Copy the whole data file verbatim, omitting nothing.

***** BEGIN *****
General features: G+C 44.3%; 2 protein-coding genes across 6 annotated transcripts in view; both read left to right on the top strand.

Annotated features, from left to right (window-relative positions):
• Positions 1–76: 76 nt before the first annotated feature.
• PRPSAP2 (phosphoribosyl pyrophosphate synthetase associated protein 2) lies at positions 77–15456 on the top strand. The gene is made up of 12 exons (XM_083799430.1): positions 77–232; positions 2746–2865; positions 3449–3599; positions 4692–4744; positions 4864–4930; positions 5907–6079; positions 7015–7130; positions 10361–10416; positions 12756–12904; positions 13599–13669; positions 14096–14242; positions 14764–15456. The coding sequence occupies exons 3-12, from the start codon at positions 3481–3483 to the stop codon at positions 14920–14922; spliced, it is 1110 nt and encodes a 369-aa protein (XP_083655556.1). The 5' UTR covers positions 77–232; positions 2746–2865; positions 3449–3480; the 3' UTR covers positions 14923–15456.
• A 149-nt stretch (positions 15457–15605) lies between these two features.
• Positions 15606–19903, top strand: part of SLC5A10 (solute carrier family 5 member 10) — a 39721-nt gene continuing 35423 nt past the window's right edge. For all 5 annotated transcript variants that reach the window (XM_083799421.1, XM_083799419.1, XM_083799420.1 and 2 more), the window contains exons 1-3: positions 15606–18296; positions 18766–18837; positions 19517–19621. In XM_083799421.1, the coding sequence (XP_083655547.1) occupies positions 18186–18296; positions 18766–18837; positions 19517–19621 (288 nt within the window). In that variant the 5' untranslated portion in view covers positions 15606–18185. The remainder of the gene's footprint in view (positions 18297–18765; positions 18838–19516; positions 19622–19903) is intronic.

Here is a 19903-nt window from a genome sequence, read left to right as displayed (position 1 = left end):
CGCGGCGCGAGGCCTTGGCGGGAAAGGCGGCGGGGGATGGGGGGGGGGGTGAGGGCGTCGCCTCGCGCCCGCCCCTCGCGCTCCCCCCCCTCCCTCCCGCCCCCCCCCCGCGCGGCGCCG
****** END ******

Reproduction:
General features: G+C 44.3%; 2 protein-coding genes across 6 annotated transcripts in view; both read left to right on the top strand.

Annotated features, from left to right (window-relative positions):
• Positions 1–76: 76 nt before the first annotated feature.
• PRPSAP2 (phosphoribosyl pyrophosphate synthetase associated protein 2) lies at positions 77–15456 on the top strand. The gene is made up of 12 exons (XM_083799430.1): positions 77–232; positions 2746–2865; positions 3449–3599; positions 4692–4744; positions 4864–4930; positions 5907–6079; positions 7015–7130; positions 10361–10416; positions 12756–12904; positions 13599–13669; positions 14096–14242; positions 14764–15456. The coding sequence occupies exons 3-12, from the start codon at positions 3481–3483 to the stop codon at positions 14920–14922; spliced, it is 1110 nt and encodes a 369-aa protein (XP_083655556.1). The 5' UTR covers positions 77–232; positions 2746–2865; positions 3449–3480; the 3' UTR covers positions 14923–15456.
• A 149-nt stretch (positions 15457–15605) lies between these two features.
• Positions 15606–19903, top strand: part of SLC5A10 (solute carrier family 5 member 10) — a 39721-nt gene continuing 35423 nt past the window's right edge. For all 5 annotated transcript variants that reach the window (XM_083799421.1, XM_083799419.1, XM_083799420.1 and 2 more), the window contains exons 1-3: positions 15606–18296; positions 18766–18837; positions 19517–19621. In XM_083799421.1, the coding sequence (XP_083655547.1) occupies positions 18186–18296; positions 18766–18837; positions 19517–19621 (288 nt within the window). In that variant the 5' untranslated portion in view covers positions 15606–18185. The remainder of the gene's footprint in view (positions 18297–18765; positions 18838–19516; positions 19622–19903) is intronic.

Here is a 19903-nt window from a genome sequence, read left to right as displayed (position 1 = left end):
CGCGGCGCGAGGCCTTGGCGGGAAAGGCGGCGGGGGATGGGGGGGGGGGTGAGGGCGTCGCCTCGCGCCCGCCCCTCGCGCTCCCCCCCCTCCCTCCCGCCCCCCCCCCGCGCGGCGCCG